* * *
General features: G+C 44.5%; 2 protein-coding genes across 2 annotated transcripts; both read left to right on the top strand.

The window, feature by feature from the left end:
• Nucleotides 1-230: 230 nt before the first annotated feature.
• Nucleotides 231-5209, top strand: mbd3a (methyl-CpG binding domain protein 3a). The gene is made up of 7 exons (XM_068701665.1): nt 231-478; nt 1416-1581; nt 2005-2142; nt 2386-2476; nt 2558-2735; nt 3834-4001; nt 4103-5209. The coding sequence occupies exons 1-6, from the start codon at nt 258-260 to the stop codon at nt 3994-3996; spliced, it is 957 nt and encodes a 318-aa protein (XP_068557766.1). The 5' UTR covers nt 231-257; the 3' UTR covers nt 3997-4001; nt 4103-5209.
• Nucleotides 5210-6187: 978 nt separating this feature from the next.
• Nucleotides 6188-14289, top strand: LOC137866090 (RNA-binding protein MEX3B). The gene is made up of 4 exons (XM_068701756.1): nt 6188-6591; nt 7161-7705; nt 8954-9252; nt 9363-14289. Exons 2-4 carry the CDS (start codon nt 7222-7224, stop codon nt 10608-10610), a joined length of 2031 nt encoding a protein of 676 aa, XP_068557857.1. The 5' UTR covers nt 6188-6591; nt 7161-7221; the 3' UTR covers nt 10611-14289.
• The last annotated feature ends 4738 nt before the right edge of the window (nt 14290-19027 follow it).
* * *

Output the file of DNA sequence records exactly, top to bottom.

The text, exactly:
General features: G+C 44.5%; 2 protein-coding genes across 2 annotated transcripts; both read left to right on the top strand.

The window, feature by feature from the left end:
• Nucleotides 1-230: 230 nt before the first annotated feature.
• Nucleotides 231-5209, top strand: mbd3a (methyl-CpG binding domain protein 3a). The gene is made up of 7 exons (XM_068701665.1): nt 231-478; nt 1416-1581; nt 2005-2142; nt 2386-2476; nt 2558-2735; nt 3834-4001; nt 4103-5209. The coding sequence occupies exons 1-6, from the start codon at nt 258-260 to the stop codon at nt 3994-3996; spliced, it is 957 nt and encodes a 318-aa protein (XP_068557766.1). The 5' UTR covers nt 231-257; the 3' UTR covers nt 3997-4001; nt 4103-5209.
• Nucleotides 5210-6187: 978 nt separating this feature from the next.
• Nucleotides 6188-14289, top strand: LOC137866090 (RNA-binding protein MEX3B). The gene is made up of 4 exons (XM_068701756.1): nt 6188-6591; nt 7161-7705; nt 8954-9252; nt 9363-14289. Exons 2-4 carry the CDS (start codon nt 7222-7224, stop codon nt 10608-10610), a joined length of 2031 nt encoding a protein of 676 aa, XP_068557857.1. The 5' UTR covers nt 6188-6591; nt 7161-7221; the 3' UTR covers nt 10611-14289.
• The last annotated feature ends 4738 nt before the right edge of the window (nt 14290-19027 follow it).